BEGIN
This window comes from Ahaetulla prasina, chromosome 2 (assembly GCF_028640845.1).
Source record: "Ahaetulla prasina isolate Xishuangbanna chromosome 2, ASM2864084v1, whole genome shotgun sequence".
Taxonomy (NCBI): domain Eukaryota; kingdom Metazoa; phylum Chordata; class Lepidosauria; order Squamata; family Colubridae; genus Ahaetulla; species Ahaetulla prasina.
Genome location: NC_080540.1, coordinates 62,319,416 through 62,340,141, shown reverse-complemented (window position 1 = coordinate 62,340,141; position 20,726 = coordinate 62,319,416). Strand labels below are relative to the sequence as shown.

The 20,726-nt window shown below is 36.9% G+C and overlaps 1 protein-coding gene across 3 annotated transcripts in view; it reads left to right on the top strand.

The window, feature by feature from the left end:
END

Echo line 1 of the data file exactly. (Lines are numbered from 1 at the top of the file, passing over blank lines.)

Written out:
This window comes from Ahaetulla prasina, chromosome 2 (assembly GCF_028640845.1).